Hyderabad: Indian Institute of Technology Hyderabad researchers have developed a method to produce controlled-release oral tablets for treating fungal infections and leishmaniasis (kala azar or black fever) that are prevalent in the country. Their tablets were found to release the drug Amphotericin B in a sustained and controlled manner over a period of 10 days.
Amphotericin B (AmB) is the drug of choice for progressive and potentially life-threatening fungal infections of the abdomen and heart valves, fungal pneumonia, and leishmaniasis, a neglected tropical disease. It is used to treat Kala Azar or black fever, a dangerous and often fatal form of Leishmaniasis, common among the economically underprivileged sections in states such as Bihar, Jharkhand, West Bengal and Uttar Pradesh.
The development of oral, controlled release tablets for fatal fungal infections and leishmaniasis, could help in better management of the disease burden in the country. The development of cures for dangerous fungal diseases and leishmania has been challenging. Prof. Brahmchari who first used an antimony compound for treating kala azar in the nineteen twenties was even nominated for the Nobel Prize in 1929.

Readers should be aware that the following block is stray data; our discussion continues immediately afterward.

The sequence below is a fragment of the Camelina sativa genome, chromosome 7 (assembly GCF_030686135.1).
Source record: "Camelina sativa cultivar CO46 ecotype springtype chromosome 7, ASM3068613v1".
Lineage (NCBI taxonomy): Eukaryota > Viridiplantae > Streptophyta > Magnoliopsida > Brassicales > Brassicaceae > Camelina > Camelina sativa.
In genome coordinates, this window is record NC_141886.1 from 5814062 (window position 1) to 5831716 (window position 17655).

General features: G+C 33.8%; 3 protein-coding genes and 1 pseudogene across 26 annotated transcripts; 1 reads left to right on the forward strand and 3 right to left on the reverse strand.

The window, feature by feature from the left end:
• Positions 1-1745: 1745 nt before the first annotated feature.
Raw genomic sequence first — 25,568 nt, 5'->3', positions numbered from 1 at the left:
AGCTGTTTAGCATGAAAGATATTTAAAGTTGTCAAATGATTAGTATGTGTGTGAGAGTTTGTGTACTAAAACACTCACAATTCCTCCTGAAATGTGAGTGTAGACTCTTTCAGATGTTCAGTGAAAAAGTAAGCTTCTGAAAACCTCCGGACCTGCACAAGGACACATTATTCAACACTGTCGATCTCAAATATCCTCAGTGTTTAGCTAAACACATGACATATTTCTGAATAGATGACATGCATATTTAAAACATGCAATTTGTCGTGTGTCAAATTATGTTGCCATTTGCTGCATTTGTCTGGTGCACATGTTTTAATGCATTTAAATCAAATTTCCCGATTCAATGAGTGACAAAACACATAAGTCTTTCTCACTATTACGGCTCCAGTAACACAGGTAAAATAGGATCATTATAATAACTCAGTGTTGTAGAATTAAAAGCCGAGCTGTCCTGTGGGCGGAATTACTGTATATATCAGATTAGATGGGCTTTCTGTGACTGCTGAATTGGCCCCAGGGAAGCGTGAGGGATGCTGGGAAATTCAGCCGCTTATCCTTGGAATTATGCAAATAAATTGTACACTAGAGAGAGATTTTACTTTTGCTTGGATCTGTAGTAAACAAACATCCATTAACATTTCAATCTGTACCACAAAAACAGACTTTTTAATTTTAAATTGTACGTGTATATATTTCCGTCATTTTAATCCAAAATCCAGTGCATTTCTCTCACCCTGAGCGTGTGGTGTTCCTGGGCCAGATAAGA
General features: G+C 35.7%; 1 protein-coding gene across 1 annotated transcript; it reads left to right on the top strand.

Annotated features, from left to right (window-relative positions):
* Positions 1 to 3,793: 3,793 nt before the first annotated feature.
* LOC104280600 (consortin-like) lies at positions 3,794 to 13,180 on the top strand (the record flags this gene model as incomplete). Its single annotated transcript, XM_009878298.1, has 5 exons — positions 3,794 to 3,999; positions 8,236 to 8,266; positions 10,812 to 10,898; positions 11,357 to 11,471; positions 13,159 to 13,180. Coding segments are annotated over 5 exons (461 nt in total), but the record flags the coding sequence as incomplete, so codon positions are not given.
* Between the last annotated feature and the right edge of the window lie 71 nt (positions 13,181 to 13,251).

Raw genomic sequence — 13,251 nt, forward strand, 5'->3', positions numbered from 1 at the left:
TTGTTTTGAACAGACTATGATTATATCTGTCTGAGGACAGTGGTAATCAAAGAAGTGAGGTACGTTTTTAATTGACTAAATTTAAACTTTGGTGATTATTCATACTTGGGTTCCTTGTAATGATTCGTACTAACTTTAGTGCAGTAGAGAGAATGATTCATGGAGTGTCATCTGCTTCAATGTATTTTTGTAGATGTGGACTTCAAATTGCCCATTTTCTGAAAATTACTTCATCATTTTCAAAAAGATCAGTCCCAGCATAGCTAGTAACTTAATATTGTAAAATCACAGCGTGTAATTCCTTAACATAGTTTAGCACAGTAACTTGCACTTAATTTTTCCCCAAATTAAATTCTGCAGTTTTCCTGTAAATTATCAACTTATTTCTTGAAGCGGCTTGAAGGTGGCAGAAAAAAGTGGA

The disadvantages associated with AmB include high cost, toxicity and poor bioavailability (<0.9%). Amb is administered through injection, which results in uncontrolled release of the drug into the blood stream. There have been attempts to make oral medication containing AmB to control the delivery of the drug and bring down costs.
In order to make controlled-release oral tablets, the drug molecules must be loaded onto a base that dissolves gradually to release the drug over a period of time.
Antifungal activity of nanofibers based oral tablet.